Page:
Reviews and Problems with Shin Megami Tensei: Devil Survivor
Showing 1-10 of 34
Shin Megami Tensei: Devil Survivor 2
2 September 2013
Summary: Atlus gave DS owners a strategy game treat when they mixed the demon collecting, fusing, and turn-based battles of the Shin Megami Tensei series with a classic tactical RPG formula in 2009's Devil Survivor , bringing fans out of the dungeons and onto a tactical grid . The game followed teens striving to save Tokyo from certain doom by summoning demons using a mysterious pocketable device that resembled a Nintendo DS.
Excerpt: Imagine: your hometown is in ruins and everything you know and love is blown away. You stand amidst piles of rubble that used to be your neighborhood. You can hear the voices of looters in the distance, but desperate thieves are the least of your worries. You hear a cry nearby, something inhuman and lusting for blood. Demons appear from the wreckage, their intentions obvious. You reach into your pocket and take out your only hope: a cell phone.
Excerpt: Once upon a time, the Shin Megami Tensei series took us on a journey to a Japan locked in a crisis destined to end the world within a week. The lives of many characters were covered as the world progressively melted down into a state of chaos, with the final ending changing based on the actions of the player. This game, Devil Survivor , was so good that Atlus decided to do it all over again with Devil Survivor 2 .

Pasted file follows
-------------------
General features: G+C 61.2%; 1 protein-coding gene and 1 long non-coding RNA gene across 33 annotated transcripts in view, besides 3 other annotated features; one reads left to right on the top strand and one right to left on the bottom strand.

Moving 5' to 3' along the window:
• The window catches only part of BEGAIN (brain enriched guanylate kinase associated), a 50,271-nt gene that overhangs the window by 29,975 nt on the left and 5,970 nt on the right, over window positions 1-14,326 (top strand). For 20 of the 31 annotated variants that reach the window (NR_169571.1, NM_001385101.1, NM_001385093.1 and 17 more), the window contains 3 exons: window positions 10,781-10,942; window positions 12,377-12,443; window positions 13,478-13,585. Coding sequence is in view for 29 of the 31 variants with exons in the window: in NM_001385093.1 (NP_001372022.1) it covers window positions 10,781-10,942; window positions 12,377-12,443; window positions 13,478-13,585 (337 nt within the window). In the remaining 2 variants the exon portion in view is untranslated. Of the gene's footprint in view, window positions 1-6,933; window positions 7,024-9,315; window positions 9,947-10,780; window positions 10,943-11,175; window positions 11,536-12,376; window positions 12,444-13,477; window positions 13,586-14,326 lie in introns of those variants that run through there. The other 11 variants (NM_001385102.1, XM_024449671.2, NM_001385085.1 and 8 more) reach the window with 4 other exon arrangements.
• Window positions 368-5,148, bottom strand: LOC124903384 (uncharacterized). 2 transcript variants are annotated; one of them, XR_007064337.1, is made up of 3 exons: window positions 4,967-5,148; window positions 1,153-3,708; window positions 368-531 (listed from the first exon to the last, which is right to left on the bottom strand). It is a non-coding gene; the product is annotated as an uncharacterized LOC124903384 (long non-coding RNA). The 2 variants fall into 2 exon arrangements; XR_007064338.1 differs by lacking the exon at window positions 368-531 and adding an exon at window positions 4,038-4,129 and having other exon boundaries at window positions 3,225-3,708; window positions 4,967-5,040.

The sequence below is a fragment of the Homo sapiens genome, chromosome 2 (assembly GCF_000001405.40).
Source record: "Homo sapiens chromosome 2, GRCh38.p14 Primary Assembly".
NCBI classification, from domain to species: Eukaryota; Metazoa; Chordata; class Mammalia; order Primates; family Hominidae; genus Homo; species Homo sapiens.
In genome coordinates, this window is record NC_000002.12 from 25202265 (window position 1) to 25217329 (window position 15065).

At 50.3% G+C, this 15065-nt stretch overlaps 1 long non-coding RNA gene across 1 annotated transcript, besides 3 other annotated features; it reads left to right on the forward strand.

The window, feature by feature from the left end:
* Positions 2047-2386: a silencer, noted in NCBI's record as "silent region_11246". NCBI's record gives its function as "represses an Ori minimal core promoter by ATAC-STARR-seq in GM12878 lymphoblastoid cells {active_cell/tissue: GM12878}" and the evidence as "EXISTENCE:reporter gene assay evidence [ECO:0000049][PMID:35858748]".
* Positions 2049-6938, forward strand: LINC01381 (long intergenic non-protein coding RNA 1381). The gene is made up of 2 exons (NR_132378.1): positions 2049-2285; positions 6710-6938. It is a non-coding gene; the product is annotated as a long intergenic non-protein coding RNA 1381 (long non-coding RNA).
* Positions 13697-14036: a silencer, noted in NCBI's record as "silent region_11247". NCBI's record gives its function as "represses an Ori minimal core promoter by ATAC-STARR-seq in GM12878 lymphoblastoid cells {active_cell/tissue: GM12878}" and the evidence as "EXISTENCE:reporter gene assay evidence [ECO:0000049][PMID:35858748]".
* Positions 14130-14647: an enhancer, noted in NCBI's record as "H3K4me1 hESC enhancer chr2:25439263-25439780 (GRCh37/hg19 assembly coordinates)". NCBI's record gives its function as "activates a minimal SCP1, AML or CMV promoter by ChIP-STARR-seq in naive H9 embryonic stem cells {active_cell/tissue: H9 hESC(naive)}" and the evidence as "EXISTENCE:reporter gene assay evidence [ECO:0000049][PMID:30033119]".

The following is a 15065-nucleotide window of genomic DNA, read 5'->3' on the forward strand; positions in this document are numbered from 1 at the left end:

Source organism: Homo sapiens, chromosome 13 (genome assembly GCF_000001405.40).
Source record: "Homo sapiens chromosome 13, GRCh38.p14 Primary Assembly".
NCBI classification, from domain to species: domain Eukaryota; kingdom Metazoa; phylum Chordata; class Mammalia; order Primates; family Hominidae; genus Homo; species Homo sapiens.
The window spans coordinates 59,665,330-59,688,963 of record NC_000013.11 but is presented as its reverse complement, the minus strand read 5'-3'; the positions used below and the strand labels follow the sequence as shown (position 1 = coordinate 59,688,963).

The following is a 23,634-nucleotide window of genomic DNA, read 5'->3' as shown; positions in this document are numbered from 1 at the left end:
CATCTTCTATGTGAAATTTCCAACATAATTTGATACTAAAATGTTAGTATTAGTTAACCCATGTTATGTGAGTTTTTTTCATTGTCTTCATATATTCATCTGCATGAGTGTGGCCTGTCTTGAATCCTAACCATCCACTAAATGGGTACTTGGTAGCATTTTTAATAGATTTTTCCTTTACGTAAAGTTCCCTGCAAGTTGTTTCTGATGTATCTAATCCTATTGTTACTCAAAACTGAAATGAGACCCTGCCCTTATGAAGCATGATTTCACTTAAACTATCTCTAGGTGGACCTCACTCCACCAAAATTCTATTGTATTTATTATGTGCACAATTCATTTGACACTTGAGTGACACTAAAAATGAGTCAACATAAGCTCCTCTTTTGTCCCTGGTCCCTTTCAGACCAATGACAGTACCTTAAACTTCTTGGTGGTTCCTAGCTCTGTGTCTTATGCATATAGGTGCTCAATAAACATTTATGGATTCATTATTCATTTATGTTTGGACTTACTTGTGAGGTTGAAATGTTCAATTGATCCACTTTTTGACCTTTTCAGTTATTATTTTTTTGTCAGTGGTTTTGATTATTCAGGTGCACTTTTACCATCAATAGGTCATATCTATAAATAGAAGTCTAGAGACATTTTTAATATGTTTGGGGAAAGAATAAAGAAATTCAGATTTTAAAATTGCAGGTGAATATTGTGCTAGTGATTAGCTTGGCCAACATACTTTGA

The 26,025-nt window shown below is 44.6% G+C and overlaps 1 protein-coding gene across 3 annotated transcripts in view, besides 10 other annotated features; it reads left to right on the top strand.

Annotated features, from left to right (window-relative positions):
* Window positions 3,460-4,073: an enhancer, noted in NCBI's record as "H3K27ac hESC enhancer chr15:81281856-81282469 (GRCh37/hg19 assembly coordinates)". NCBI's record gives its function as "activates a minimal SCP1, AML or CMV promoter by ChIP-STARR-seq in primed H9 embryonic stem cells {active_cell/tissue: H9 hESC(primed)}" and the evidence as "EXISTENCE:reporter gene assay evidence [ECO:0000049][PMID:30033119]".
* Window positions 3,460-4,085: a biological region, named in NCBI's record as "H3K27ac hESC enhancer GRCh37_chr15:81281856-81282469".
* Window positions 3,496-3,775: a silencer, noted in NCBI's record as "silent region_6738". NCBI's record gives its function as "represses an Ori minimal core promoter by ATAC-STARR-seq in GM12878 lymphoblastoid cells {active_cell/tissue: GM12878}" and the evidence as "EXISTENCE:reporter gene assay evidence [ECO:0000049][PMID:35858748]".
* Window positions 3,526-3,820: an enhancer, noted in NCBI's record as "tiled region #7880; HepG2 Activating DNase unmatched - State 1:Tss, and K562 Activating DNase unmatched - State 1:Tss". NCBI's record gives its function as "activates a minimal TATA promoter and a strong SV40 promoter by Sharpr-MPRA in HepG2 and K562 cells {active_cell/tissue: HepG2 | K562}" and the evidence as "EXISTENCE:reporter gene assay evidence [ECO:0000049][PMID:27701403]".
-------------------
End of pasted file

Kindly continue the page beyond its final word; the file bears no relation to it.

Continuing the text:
Excerpt: Shin Megami Tensei: Devil Survivor 2 has an all new plot and characters, which lets players dive right in even if they haven’t played Devil Survivor . But those who have won’t find much original in Devil Survivor 2. Your protagonist and two of his high-school classmates have gotten into a creepy new fad, signing up for a website that sends subscribers video clips of people they know dying.
Summary: What would people do if they could see others' deaths before they come to pass? As devastation and ruin begin to spread, the player will have to use a mysterious website with the power to predict casualties in order to save lives, save themselves, and ultimately, save the city.